A small coalition of dedicated individuals has been working toward this goal for 15 years.  We’ve had hearings before the San Francisco Animal Welfare Commission and the Fish & Game Commission in the mid-1990s, protests, debates, major media publicity, a lawsuit, and more than 2,500 letters in support of a ban over the years.  Grandma was right:  It pays to persevere.

The current permits will be allowed to expire, all within one year, reportedly.  After that, any live frogs or turtles sold for food in the Chinatown markets or elsewhere in California will be deemed illegal, punishable as a misdemeanor.

This is a major and precedent-setting victory for the animals, the environment, and the public health.  At present, California imports TWO MILLION American bullfrogs for the markets every year.  Most are commercially raised in Taiwan.  We also import an estimated 300,000-to-400,000 freshwater turtles for the food trade, ALL taken from the wild in states East of the Rockies, depleting local populations there.

Worse, some 25 recent necropsies on the market frogs and turtles have shown them all to be seriously diseased and/or parasitized:  E. coli, salmonella, pasturella (all potentially fatal in humans), giardia, blood parasites, even one case of malaria.  It is ILLEGAL to sell such products for human consumption, yet the sales continue unabated.  Even more troubling, a January 2009 study published in BIOLOGICAL CONSERVATION documented that, of the market bullfrogs necropsied, 62% tested positive for the dreaded chytrid fungus, a prime suspect in the extinctions of more than a hundred species of amphibians worldwide in recent years.  That alone should be enough to shut down this commerce.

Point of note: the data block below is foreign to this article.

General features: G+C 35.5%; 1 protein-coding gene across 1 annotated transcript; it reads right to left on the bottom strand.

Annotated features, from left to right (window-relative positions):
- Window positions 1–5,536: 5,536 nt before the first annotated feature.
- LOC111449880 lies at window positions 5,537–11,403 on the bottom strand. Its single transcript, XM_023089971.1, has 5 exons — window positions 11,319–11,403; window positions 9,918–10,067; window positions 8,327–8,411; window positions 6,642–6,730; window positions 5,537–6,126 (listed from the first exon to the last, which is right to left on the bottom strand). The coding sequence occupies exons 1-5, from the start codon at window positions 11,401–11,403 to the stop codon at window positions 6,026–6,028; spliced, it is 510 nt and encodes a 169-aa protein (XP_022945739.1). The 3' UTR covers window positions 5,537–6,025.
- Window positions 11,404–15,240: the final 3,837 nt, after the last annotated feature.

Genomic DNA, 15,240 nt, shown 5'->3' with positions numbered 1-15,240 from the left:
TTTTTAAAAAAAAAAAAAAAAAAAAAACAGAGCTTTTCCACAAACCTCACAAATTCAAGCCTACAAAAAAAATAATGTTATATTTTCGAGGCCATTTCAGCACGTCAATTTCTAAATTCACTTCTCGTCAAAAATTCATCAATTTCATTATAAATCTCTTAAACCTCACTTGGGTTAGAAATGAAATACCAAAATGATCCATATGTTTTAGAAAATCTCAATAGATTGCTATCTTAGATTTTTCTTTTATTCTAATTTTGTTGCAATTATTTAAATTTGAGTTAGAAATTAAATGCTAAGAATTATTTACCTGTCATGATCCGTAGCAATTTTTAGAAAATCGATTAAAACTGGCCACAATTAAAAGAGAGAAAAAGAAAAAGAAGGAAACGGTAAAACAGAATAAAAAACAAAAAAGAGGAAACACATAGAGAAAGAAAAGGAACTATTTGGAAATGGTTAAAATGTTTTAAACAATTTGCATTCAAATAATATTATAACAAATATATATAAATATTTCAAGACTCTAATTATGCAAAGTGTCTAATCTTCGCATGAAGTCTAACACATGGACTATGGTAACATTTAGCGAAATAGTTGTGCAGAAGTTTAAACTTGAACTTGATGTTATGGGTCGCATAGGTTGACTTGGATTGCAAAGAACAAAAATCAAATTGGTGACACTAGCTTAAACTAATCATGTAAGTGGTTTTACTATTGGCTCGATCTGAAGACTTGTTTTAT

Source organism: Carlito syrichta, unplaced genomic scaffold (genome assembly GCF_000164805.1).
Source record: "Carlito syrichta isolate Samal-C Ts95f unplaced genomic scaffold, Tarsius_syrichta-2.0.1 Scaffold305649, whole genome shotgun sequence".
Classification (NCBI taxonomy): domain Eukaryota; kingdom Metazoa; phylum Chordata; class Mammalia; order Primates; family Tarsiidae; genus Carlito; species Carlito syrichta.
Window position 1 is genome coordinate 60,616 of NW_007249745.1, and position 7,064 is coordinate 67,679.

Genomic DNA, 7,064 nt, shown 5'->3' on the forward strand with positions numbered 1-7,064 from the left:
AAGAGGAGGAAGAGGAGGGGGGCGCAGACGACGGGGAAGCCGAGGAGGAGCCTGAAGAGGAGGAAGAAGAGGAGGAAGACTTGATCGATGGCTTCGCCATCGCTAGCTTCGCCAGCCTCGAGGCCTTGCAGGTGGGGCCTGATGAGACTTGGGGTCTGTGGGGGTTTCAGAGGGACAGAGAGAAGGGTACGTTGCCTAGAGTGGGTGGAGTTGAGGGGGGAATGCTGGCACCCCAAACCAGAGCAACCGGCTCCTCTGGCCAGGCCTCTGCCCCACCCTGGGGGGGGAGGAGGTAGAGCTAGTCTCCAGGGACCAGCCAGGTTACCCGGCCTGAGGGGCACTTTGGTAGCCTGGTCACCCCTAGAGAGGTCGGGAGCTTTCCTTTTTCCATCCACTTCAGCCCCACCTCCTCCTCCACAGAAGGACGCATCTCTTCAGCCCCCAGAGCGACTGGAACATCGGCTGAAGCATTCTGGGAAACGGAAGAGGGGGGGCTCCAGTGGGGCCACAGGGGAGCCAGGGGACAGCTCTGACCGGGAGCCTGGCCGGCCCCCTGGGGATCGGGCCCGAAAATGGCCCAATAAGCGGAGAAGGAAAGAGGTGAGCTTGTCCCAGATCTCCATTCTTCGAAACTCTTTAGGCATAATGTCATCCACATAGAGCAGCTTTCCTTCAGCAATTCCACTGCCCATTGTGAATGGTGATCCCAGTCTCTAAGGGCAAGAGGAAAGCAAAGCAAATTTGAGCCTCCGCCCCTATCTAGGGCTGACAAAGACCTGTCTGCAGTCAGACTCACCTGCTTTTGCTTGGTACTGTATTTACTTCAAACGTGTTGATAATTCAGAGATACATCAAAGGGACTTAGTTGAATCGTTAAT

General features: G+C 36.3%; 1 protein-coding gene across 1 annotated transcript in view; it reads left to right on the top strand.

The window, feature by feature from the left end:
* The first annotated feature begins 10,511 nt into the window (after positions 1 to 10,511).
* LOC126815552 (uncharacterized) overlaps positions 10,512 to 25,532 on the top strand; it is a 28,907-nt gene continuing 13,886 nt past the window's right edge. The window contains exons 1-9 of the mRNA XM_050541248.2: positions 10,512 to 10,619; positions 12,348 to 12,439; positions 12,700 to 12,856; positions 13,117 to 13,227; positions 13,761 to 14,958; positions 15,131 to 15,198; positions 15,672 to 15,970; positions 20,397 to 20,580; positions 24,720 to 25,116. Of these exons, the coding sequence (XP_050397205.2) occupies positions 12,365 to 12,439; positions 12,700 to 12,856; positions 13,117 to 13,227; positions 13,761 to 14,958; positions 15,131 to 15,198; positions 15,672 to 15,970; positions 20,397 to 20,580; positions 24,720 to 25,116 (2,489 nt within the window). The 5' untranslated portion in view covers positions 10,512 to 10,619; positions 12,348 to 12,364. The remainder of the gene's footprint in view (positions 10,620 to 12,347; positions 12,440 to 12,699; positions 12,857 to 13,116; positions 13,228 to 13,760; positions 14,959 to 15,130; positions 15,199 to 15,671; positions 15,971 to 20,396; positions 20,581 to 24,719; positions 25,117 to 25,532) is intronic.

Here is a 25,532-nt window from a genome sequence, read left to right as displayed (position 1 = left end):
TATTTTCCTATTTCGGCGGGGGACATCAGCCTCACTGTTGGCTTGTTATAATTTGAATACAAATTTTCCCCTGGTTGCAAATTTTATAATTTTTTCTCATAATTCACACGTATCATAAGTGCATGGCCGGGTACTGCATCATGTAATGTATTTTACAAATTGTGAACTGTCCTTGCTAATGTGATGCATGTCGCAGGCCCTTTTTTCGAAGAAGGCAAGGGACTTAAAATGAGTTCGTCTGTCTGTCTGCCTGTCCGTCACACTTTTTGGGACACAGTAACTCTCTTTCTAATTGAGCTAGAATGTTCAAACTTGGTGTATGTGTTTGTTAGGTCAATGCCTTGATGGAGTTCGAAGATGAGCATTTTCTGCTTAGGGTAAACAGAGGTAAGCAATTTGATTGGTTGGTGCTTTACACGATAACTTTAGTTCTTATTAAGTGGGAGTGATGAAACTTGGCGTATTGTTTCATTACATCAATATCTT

The market frogs and turtles are frequently bought alive (which is